Tips for managing diabetes when eating at events
Here are some tips to help keep your blood glucose in check during the socially-active summer months.
As school is dismissed and summer heats up, there are many opportunities to celebrate. This often means getting together with friends and family for cook-outs, barbecues and potlucks. Food is a very important part of many summer celebrations. You don’t need to deprive yourself of your favorites, you just need to make smart choices that will allow you to enjoy them.
Managing diabetes requires preparation and moderation on a daily basis. Here are some tips to help you keep your blood glucose in check during the socially-active summer months.
- Try to stick to your normal meal plan. Try to have about the same amount of carbohydrates that you normally consume. Decide how you want to “spend” your carbohydrates. For example, if you want some of your aunt’s famous fruit cobbler, you can choose to skip the bun on your burger and forgo potato salad so you can enjoy the cobbler. Be sure to eat sensible portions.
- Watch your alcohol intake. Summer events are often accompanied by cold adult beverages that contain various amounts of sugar and calories. Be mindful of how much you consume and be sure to incorporate this into your overall meal plan. The American Diabetes Association recommends no more than one drink per day for women and no more than two drinks per day for men.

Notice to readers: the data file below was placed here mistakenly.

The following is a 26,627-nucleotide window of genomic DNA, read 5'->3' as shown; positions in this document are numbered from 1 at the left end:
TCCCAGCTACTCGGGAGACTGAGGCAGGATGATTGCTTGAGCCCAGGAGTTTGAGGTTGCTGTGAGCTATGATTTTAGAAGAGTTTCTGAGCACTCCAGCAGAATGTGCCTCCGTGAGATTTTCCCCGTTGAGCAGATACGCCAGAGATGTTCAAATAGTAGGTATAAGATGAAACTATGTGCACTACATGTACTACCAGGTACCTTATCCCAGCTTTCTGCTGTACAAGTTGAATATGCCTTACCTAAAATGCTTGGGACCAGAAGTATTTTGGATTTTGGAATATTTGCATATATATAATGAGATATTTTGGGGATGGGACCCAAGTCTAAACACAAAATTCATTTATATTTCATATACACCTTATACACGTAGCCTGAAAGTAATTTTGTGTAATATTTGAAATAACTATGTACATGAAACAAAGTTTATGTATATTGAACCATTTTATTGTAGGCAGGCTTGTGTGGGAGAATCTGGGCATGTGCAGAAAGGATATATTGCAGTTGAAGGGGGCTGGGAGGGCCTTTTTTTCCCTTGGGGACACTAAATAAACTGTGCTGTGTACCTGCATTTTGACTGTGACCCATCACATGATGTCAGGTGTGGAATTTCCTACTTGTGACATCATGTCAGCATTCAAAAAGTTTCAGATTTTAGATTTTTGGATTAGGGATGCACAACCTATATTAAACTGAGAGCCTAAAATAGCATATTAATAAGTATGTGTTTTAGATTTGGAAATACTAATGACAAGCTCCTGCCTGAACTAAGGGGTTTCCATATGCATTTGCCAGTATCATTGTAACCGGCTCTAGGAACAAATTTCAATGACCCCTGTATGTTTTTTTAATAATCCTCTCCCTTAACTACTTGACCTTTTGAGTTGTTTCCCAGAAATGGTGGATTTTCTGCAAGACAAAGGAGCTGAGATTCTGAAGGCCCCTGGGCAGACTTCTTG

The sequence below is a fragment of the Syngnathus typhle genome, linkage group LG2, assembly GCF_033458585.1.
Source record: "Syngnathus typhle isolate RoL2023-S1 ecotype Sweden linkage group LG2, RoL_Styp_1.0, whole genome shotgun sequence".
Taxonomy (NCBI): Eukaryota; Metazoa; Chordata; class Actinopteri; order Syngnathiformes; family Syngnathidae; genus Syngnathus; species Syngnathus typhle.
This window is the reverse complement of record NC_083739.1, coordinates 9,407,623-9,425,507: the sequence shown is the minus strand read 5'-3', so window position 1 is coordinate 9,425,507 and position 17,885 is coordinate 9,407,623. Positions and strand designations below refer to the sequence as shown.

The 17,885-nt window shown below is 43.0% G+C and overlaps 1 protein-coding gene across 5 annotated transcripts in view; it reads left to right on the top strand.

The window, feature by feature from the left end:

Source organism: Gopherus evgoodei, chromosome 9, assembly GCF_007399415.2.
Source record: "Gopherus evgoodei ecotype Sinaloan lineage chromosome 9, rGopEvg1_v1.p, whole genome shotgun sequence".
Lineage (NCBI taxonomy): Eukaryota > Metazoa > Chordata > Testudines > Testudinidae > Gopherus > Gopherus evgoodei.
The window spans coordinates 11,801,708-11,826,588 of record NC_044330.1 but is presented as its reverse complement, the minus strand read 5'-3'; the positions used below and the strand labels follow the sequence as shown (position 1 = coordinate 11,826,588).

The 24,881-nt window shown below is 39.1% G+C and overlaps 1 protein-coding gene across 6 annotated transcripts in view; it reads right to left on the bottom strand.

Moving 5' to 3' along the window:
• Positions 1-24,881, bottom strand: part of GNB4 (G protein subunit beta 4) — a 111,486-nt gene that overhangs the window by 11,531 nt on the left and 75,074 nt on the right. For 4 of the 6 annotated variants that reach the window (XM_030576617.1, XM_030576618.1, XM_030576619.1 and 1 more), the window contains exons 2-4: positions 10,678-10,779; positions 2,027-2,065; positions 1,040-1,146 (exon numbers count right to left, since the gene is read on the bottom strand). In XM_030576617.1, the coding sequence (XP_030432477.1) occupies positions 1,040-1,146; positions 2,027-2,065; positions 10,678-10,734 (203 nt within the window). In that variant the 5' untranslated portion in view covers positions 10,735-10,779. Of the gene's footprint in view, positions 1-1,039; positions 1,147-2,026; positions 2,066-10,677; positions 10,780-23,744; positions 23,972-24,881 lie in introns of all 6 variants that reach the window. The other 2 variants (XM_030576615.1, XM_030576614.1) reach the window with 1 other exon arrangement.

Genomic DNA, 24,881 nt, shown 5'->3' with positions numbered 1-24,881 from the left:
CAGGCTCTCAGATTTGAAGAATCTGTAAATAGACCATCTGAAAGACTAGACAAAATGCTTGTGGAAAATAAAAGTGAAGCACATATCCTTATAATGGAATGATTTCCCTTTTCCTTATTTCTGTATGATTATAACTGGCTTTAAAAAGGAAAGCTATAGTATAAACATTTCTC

- Prepare a low-carbohydrate food option to bring to a celebration. You can find many recipes like this Simple Summer Cucumber and Tomato Salad from the Diabetes Food Hub on the American Diabetes Association website. Bringing a refreshing low-carbohydrate dish with you ensures that you will have something to snack on instead of higher carbohydrate choices like potato chips.
- Check your blood sugar and protect your medication and supplies. When outside temperatures are high, care needs to be taken to keep insulin cool. The Cleveland Clinic suggests using a 12-volt car adapter to keep supplies at the proper temperature, and also advises protecting insulin pumps from high temperature. Check with your health care provider or diabetes educator for more information about managing your medications in the heat.
- Remember how important your health is. You can enjoy the company of your friends and family without sampling everything around the picnic table. This might require a change in your way of thinking and habits, but remember to treat food as your fuel, not as entertainment.
Do you want to learn more?
To help people be healthy at every stage of life, Michigan State University Extension delivers affordable, relevant, evidence-based education to serve the needs of adults, youth and families in urban and rural communities.
Our programs cover all areas of health, from buying and preparing nutritious, budget-friendly food to managing stress, preventing or living well with diabetes and optimal aging – MSU Extension has the information you need in a format you can use, in-person and online. Contact your local MSU Extension county office to find a class near you.